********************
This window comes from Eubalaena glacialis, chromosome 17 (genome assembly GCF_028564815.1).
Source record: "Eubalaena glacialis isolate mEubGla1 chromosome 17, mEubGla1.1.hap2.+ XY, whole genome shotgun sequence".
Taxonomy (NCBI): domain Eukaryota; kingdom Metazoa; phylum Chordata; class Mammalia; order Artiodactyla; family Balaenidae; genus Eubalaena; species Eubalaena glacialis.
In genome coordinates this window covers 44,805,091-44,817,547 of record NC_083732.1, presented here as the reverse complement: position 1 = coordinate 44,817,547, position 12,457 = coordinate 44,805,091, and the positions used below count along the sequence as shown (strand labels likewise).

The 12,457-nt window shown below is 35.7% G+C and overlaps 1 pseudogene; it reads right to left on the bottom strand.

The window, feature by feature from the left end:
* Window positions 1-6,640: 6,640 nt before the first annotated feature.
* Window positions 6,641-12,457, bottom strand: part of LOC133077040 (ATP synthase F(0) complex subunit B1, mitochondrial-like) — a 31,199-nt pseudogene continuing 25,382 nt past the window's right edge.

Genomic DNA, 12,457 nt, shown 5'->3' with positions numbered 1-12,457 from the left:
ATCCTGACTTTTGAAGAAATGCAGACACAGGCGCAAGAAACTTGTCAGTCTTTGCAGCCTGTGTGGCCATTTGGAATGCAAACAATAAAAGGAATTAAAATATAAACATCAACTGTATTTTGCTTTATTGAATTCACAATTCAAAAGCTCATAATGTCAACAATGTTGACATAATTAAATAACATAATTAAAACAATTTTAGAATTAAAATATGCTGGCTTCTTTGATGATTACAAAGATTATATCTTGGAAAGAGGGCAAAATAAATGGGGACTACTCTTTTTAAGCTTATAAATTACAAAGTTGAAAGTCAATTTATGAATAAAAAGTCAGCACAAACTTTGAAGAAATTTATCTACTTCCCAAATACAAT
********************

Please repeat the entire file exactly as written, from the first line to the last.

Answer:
This window comes from Eubalaena glacialis, chromosome 17 (genome assembly GCF_028564815.1).
Source record: "Eubalaena glacialis isolate mEubGla1 chromosome 17, mEubGla1.1.hap2.+ XY, whole genome shotgun sequence".
Taxonomy (NCBI): domain Eukaryota; kingdom Metazoa; phylum Chordata; class Mammalia; order Artiodactyla; family Balaenidae; genus Eubalaena; species Eubalaena glacialis.
In genome coordinates this window covers 44,805,091-44,817,547 of record NC_083732.1, presented here as the reverse complement: position 1 = coordinate 44,817,547, position 12,457 = coordinate 44,805,091, and the positions used below count along the sequence as shown (strand labels likewise).

The 12,457-nt window shown below is 35.7% G+C and overlaps 1 pseudogene; it reads right to left on the bottom strand.

The window, feature by feature from the left end:
* Window positions 1-6,640: 6,640 nt before the first annotated feature.
* Window positions 6,641-12,457, bottom strand: part of LOC133077040 (ATP synthase F(0) complex subunit B1, mitochondrial-like) — a 31,199-nt pseudogene continuing 25,382 nt past the window's right edge.

Genomic DNA, 12,457 nt, shown 5'->3' with positions numbered 1-12,457 from the left:
ATCCTGACTTTTGAAGAAATGCAGACACAGGCGCAAGAAACTTGTCAGTCTTTGCAGCCTGTGTGGCCATTTGGAATGCAAACAATAAAAGGAATTAAAATATAAACATCAACTGTATTTTGCTTTATTGAATTCACAATTCAAAAGCTCATAATGTCAACAATGTTGACATAATTAAATAACATAATTAAAACAATTTTAGAATTAAAATATGCTGGCTTCTTTGATGATTACAAAGATTATATCTTGGAAAGAGGGCAAAATAAATGGGGACTACTCTTTTTAAGCTTATAAATTACAAAGTTGAAAGTCAATTTATGAATAAAAAGTCAGCACAAACTTTGAAGAAATTTATCTACTTCCCAAATACAAT